My mother, although multi-talented, had an aversion to the kitchen and has often said that I learned to cook at an early age “out of self-defense.” When she made chicken à l'orange by smearing a chicken with powdered Tang, I quickly developed a necessary passion for creating tasty things to eat. Somewhere in the family photograph album is a picture of me at the stove, age ten, happily stirring marinara sauce.

I developed a lifelong fascination with food; good food. There was even a foray of working as a chef’s assistant at a French restaurant during my mid twenties, just for fun. I had always loved watching Julia Child and knew that Mastering the Art of French Cooking was to be revered. It wasn’t until I read her biography (long before the Julie & Julia movie) that I really became fascinated with her work. From that book, I decided to prepare her recipe for mayonnaise.

Upon tasting it, I wept. . . .

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Friday, October 29, 2010

You're Never Too Old . . .

You're never too old to learn new tricks. I'd like to think that Julia Child kept learning new cookery ideas into her nineties.

There always seems to be tricks-of-the-trade when it comes to prepping food items. I love watching cooking shows and reading endless cookbooks. When I learn a new shortcuts, all the better.

When I was a restaurant manager in my late twenties, a little woman with Down syndrome showed me a really cool method that I have never seen or heard of from any chef, book, or TV program. To this day, no one has ever demonstrated this. . .

She had been a prep cook for years at the same restaurant. One day, I was helping her by prepping a whole case of grapes, picking them off the stems. She brushed me aside, took an entire bunch of grapes between her hands and rubbed them back and forth, quickly and firmly, between her hands. The grapes fell off the stem and into a bowl almost by magic.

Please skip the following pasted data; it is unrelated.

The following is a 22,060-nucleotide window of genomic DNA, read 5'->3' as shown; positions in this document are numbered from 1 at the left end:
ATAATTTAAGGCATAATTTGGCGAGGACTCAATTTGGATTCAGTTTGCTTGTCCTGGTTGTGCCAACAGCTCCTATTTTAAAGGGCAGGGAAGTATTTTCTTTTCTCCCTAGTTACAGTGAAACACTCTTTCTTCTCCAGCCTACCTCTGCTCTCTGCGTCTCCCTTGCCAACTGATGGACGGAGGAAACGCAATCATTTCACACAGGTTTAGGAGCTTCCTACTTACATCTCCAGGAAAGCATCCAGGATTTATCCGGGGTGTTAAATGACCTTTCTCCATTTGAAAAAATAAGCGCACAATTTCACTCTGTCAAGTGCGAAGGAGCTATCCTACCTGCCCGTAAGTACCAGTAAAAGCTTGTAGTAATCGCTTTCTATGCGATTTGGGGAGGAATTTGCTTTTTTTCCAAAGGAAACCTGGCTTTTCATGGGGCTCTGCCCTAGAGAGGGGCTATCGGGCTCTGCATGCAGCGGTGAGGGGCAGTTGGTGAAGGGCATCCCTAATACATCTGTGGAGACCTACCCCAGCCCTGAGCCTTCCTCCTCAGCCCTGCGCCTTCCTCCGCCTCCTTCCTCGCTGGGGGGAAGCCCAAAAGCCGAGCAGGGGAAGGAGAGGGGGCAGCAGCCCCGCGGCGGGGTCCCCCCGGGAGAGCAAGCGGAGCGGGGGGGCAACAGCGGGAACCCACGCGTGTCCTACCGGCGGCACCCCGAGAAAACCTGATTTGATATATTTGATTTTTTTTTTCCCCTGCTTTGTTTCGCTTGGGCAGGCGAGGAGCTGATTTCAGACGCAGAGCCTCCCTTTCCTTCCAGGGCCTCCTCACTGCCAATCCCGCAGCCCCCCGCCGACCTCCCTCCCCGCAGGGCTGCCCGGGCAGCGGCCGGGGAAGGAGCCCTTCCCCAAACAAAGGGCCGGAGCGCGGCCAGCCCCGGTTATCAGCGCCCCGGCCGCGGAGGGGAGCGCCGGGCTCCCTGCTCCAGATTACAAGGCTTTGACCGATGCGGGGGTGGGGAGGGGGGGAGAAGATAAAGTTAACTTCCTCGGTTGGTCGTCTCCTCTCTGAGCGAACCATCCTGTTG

Try it! In just a few seconds, you'll have a bowl of grapes and the "grape bones" left behind. To this day, I've never known of any TV cook or chef know of that technique. They're too busy telling us to wipe every mushroom off with a damp towel - - - like any of them have actually ever done that to a whole case of mushrooms - - - bah!

We love pomegranates nowadays but those delicious, pulpy kernels are a pain to get out. Solution: Simply cut the pomegranate in half across its hemisphere, hold the cut side down over a bowl and whack the skin side with something heavy. (I prefer the side of a large cleaver.)  Really give its backside a good spanking all over. The kernels will magically tumble into the bowl -- every one of them -- and not a bit of the bitter pith.  (Thank you, Nigella Lawson, for that tip.)

Here's something I learned just recently. Grape tomatoes. I really enjoy them because they taste just about as close to home-grown tomatoes as you're gonna get. However, one can spent an inordinate amount of time cutting each of the little boogers in half.

Here's the solution:

Thanks to Chuck Hughes of Chuck's Day Off for that one. It's brilliant.

I would love to think that some young kitchen assistant showed him how to do that.

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